An invention that sweetened everyday life
A very sweet story: Because his wife was said to have injured herself while breaking sugar, Jacob Christoph Rad invented sugar cubes in 1841. Until then, sugar could only be bought in the form of cones or cobs. These sugar cones were up to 1.50 metres high and hard as a rock. If you wanted to sweeten your coffee with them, you needed tools: a hammer, tongs and a sugar crusher. A tiresome and not entirely harmless drudgery!
When Juliane Rad injured her hand (presumably for the umpteenth time) while breaking sugar, she demanded - so the story goes - that her husband finally do something to get sugar into a user-friendly form. Jacob Christoph Rad was just the man to do it, because he ran a sugar factory in the Moravian town of Datschitz (now Dačice, Czech Republic). The region was a stronghold of sugar production in Europe at the time.
The trained druggist (25.3.1799-13.10.1871) was an enthusiastic tinkerer - later he was to develop (albeit unsuccessfully) an optical telegraph system. In his sugar factory, Rad experimented with a model resembling today's ice cube moulds into which he filled moistened sugar mass, pressed it and let it dry. In this way, Rad found a way to produce sugar in cube form.
The first sugar cubes he presented to his wife are said to have been two-coloured - pink and white. 180 years ago, on 23 January 1843, Rad received an imperial "privilege" for his process for five years. The product came onto the market as "Thee sugar" or "Viennese lump sugar". With some start-up time it became a great success – up until today.
Sugar as an inventive challenge
The sugar factory in Datschitz (Dačice), which Jakob Christoph Rad managed in 1840-46
The process for producing sugar cubes has been improved again and again since then. Essentially, a rotary machine is still used today, as developed by Louis Chambon in France in the 1940s and patented in Germany in 1950 ( DE814730B). Up to the present day, patent applications for improved processes have been filed again and again, for example in 2011 by Peter Joseph Hendricks ( EP2497838B1). Portioned sugar or sweetener units are also an area in which new IP rights are constantly being filed, e.g. "Sweetening bodies for beverages" ( DE202015001303U1).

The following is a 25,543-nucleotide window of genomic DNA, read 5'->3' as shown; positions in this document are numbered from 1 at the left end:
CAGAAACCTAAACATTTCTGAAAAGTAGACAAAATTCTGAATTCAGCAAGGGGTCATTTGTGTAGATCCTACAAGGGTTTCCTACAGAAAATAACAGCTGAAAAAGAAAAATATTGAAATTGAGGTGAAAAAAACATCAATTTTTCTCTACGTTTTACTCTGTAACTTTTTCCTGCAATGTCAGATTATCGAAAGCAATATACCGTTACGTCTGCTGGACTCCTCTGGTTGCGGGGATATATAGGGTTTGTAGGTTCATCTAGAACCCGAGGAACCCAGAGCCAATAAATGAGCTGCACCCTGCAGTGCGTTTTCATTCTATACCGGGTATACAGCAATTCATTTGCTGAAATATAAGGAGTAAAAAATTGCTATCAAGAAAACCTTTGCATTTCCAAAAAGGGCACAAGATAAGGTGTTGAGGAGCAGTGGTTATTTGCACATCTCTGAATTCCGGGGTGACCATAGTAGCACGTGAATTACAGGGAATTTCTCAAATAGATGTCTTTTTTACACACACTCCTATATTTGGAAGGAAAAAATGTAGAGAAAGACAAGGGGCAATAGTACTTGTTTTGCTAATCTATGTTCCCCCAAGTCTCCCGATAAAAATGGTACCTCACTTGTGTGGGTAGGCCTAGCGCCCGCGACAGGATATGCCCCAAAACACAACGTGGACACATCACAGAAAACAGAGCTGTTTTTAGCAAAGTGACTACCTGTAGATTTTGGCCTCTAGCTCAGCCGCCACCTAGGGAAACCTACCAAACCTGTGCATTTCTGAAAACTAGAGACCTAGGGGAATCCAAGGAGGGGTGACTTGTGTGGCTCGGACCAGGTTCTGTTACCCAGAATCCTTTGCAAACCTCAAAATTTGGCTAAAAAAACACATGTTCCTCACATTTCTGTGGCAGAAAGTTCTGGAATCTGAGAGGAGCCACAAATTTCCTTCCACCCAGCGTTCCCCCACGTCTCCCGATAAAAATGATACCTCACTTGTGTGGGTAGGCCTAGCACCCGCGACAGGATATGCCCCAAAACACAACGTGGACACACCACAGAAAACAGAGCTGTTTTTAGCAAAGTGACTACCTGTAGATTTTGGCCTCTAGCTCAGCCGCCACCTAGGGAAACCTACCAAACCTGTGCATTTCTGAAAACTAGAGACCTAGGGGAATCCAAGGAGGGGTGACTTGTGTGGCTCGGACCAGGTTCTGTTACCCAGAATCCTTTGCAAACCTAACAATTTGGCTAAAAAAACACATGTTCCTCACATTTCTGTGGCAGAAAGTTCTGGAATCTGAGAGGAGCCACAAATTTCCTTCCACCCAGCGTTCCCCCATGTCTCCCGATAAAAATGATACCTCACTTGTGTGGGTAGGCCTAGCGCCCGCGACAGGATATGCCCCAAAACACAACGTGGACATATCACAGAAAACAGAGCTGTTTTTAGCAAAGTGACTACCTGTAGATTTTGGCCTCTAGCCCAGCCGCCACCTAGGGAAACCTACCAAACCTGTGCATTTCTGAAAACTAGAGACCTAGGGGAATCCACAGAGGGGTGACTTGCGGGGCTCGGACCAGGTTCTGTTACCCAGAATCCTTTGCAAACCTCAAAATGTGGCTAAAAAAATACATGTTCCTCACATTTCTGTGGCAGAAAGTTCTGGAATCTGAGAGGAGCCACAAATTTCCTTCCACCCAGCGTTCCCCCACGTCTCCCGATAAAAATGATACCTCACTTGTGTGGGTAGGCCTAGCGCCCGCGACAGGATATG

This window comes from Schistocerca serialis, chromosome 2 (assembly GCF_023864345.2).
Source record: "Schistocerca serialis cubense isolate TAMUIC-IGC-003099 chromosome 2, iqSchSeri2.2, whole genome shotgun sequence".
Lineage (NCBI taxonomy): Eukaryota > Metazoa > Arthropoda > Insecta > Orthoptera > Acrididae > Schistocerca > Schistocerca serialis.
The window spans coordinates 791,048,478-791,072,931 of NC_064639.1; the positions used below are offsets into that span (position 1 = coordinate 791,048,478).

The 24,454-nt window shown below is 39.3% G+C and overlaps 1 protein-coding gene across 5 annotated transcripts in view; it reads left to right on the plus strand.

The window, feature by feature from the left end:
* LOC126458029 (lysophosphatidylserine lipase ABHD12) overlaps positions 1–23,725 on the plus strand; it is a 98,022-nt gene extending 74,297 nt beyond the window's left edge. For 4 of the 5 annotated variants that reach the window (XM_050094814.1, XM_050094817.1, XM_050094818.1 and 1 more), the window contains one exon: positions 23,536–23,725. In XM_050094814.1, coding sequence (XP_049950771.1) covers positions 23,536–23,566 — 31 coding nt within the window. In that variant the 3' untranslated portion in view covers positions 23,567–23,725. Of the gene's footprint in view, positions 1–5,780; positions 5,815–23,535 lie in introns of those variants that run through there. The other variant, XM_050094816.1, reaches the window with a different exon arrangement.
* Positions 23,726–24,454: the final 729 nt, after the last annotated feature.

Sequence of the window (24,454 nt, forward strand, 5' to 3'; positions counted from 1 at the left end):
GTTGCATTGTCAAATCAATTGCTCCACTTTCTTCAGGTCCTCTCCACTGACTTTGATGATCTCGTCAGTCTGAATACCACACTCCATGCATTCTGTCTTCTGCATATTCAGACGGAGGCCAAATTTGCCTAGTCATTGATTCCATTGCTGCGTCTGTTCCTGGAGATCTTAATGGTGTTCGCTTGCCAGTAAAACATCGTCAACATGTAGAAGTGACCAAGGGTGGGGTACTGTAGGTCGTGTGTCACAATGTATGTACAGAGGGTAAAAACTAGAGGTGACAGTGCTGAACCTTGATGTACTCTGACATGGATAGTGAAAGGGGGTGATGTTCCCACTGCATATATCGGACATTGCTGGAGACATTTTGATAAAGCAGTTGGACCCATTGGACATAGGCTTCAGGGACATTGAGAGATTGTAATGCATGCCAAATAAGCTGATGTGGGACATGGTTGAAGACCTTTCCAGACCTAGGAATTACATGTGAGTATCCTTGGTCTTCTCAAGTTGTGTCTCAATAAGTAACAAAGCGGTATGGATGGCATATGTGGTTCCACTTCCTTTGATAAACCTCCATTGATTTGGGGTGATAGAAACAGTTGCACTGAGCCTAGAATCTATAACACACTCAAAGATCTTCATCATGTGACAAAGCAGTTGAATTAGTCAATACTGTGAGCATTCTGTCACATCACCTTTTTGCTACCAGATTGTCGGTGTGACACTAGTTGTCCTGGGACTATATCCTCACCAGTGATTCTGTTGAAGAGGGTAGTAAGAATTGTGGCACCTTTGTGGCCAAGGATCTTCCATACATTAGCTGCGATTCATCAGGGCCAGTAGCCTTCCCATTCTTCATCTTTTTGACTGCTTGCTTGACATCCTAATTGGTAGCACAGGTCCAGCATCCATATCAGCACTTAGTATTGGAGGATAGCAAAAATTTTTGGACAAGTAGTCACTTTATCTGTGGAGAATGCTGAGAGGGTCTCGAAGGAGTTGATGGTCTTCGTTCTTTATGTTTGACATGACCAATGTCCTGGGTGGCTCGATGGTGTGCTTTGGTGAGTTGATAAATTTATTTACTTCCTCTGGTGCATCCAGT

The cone shape for sugar has survived mainly for a single application: as a component of a Feuerzangenbowle. The cone is soaked in alcohol, lit and then melts into the punch as decoratively as it does tastefully. A more recent invention enables the 1-portion Feuerzangenbowle: a small sugar cone on a skewer can be placed over a single cup and torched ("sugar stick unit",( DE202019103195U1).
Sugar has long had a bad reputation as a tooth enamel killer and fattener. Therefore, several synthetic sweeteners have been developed, but they are not considered particularly healthy either. To this day, people are working on replacing sugar with a sweetener that is as healthy as possible. A recent example is "cocoa-based food product without added sugars or sweeteners": Vegetable fibres, texture regulators and flavourings are to replace the sugar in cocoa products, but these are to "still have the typical pleasant taste for the palate of the consumer of preparations of this kind" ( DE202019105314U1).
Indispensable as an orientation parameter
In recent years, the sugar cube - which has long been available in other shapes such as hearts or shamrocks - has fallen somewhat out of fashion compared to the caster sugar bag. But it remains a constant in our everyday diet - for example, if you want to visualise the sugar content of certain foods: a bottle of ketchup contains an average of 46 cubes of sugar, a packet of wholemeal muesli 45, a litre of cola 31. A can of pineapple hides about 30 cubes, a fruit buttermilk about 21.
But how much loose sugar is actually equivalent to one cube? A teaspoonful? Teaspoons often come in different shapes and sizes - how is it possible to give a reliable indication of quantity? This gap is closed by DE202020000100U1: the "spoon with angular receptacle for portioning sugar or similar" holds a quantity that corresponds exactly to one sugar cube.
Incidentally, a sugar cube has about 12 kcal/50 kJ, weighs 3 grams and, with edge lengths of 16/16/11 millimetres, is actually not a cube but a cuboid.
Text: Dr. Jan Björn Potthast, Pictures: iStock.com/paolofur, via Wikimedia Commons, via austria-forum.org, DEPATISnet
Last updated: 14 September 2023